As part of the series of interviews dedicated to “Family Businesses in Times of Crisis”, we are pleased to share the recent conversation of Rania Labaki, Associate professor and Director of EDHEC Family Business Centre, with Emmanuel Viellard, CEO of LISI Group and President of Viellard Migeon & Cie, which is a member of The Henokiens. LISI is an industrial company, with French origins dating back to 1777, today one of the worldwide leaders in fasteners and structural components.
The COVID-19 pandemic had a ripple effect on the world economies and societies. How has the family business been particularly impacted?
The business was very hardly hit on average with 50% of revenue decrease for the months of April and May 2020. The new generation was getting prepared to ramp up. Given the context that is not easy, it will take over very gradually.
How did these changes translate into business and family initiatives (or strategies)?
As it is impossible to change the industrial infrastructures in the short term, we need to decrease the breakeven and adapt our structures for the short term. On the mid-term, the different markets will gradually recover but at a slower pace compared to normative levels.
Overall the family agreed on reducing dividends this year, despite a good 2019 year, in order to protect the sustainability of the family business
One of your core values manifests itself in the relationship with the territory. What are your responsibilities as ambassadors of this territory in this context?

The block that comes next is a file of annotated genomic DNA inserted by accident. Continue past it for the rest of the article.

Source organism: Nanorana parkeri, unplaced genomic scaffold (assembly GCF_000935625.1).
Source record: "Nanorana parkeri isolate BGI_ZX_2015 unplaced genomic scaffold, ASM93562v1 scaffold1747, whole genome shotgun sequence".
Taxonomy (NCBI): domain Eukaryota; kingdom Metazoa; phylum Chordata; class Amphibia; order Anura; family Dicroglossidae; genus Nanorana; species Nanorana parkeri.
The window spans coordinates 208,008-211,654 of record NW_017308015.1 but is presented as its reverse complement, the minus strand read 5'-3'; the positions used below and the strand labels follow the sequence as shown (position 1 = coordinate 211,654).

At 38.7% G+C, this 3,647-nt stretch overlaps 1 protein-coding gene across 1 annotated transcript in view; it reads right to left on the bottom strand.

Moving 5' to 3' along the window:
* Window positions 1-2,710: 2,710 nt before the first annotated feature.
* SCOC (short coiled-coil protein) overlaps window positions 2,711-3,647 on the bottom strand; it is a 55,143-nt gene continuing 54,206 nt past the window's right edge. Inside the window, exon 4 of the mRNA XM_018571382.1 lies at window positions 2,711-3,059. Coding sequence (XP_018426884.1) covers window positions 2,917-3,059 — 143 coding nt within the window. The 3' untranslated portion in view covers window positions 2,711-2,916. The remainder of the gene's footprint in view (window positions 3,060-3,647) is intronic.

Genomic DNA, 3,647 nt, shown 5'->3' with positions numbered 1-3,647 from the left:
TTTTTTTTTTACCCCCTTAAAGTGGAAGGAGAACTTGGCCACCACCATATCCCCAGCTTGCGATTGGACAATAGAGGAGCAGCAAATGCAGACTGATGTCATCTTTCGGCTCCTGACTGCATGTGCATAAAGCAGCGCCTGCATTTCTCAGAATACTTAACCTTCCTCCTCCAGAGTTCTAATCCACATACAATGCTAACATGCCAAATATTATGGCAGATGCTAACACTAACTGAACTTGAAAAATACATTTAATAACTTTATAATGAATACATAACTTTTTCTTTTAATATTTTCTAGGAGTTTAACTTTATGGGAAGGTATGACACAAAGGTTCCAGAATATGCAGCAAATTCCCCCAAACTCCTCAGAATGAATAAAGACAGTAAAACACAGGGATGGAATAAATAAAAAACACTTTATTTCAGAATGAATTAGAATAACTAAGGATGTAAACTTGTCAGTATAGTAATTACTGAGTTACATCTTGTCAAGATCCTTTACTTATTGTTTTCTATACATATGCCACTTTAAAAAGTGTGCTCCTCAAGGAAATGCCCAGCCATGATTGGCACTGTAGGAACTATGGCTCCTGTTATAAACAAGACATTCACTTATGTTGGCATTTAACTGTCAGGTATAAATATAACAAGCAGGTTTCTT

We will take all the necesssary measures including difficult ones but with a consideration for the local and the responsibility for the long term. Given the commitments of all our employees we were the first to be able to start again the production and delivery in March to ensure the continuity of our customers programs.
How are your preparing for the post-crisis phase, in line with medium or long-term challenges the family business will be facing?
With the work sharing program, we try to protect the ability for a short recovery with all the forces we have built for many years. Thanks to our cautious management we are strong enough financially to survive these difficult times.
In the past few weeks we had a good opportunity to stop and listen to ourselves. With a positive attitude, is it possible to see this crisis as an opportunity to improve our personal lives and businesses? If yes, how?
It is difficult to avoid thinking of the business hardly hit. In addition, the teams and myself are clearly 100% focused on the turnaround including crisis management. I do not believe there is another world really balanced between real economy and more comfort. The day of tomorrow will be close to the current one.